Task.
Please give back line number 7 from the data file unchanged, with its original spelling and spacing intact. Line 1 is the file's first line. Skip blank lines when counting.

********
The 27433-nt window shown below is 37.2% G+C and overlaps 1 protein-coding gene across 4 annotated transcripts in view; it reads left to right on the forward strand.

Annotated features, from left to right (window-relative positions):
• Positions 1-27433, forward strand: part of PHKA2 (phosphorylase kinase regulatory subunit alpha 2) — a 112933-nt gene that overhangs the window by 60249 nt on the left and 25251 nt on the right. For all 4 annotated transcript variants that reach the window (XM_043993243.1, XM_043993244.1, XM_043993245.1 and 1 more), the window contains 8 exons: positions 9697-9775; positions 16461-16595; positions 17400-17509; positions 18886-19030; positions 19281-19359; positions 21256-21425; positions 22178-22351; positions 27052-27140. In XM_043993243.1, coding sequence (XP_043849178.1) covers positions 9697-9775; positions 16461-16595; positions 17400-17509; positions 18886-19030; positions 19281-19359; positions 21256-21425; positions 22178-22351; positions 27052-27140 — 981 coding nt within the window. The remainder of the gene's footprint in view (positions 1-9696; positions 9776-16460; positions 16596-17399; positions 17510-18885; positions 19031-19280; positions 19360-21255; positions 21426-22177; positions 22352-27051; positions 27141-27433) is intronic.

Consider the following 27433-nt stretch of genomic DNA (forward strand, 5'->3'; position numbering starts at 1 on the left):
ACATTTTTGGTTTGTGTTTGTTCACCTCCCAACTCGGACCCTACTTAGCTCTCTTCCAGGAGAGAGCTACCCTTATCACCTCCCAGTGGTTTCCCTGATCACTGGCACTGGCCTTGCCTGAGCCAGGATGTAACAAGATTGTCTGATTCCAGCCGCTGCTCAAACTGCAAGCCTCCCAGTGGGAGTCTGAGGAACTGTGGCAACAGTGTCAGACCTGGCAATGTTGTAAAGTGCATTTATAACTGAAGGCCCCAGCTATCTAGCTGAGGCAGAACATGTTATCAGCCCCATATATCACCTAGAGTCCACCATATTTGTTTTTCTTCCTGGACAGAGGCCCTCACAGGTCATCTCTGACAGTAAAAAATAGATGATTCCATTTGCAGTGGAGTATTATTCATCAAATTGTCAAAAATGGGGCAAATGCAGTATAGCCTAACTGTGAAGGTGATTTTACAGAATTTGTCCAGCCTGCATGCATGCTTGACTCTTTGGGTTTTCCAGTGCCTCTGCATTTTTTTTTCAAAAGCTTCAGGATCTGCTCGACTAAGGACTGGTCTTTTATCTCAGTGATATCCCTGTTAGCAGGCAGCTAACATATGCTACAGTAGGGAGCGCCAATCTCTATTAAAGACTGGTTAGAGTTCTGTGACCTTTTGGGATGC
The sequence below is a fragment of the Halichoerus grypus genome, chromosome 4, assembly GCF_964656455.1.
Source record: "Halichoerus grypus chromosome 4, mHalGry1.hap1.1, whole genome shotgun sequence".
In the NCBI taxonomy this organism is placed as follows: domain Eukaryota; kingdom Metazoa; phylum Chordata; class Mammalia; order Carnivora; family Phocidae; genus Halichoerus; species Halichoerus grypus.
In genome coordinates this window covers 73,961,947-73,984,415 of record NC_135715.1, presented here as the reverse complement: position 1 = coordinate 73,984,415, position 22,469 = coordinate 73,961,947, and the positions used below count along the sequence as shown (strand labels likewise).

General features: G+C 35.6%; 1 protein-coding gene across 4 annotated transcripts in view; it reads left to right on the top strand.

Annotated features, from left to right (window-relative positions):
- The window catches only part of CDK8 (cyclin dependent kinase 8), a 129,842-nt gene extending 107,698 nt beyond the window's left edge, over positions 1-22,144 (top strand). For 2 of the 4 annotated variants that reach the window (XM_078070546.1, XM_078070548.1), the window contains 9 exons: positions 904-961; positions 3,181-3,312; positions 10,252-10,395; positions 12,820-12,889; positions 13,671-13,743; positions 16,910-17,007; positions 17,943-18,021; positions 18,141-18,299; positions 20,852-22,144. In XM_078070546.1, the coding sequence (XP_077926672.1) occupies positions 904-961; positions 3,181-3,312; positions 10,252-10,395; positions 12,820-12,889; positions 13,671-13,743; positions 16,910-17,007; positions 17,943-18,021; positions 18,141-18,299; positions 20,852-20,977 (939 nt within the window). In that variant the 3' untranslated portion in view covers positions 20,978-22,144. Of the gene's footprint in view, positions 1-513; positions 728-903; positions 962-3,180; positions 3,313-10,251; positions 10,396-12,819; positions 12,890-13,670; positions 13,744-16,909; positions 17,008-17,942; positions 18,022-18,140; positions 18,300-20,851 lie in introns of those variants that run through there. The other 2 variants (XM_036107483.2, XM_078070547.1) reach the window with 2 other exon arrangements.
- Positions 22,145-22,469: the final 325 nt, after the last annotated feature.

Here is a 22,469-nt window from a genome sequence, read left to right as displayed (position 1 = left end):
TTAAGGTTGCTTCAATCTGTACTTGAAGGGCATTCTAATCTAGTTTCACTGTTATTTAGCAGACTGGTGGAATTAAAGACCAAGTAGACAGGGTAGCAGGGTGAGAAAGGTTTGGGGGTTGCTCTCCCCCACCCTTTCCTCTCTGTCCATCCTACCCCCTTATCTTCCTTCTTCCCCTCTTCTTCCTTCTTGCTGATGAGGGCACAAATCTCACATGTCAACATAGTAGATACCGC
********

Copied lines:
Source record: "Halichoerus grypus chromosome 4, mHalGry1.hap1.1, whole genome shotgun sequence".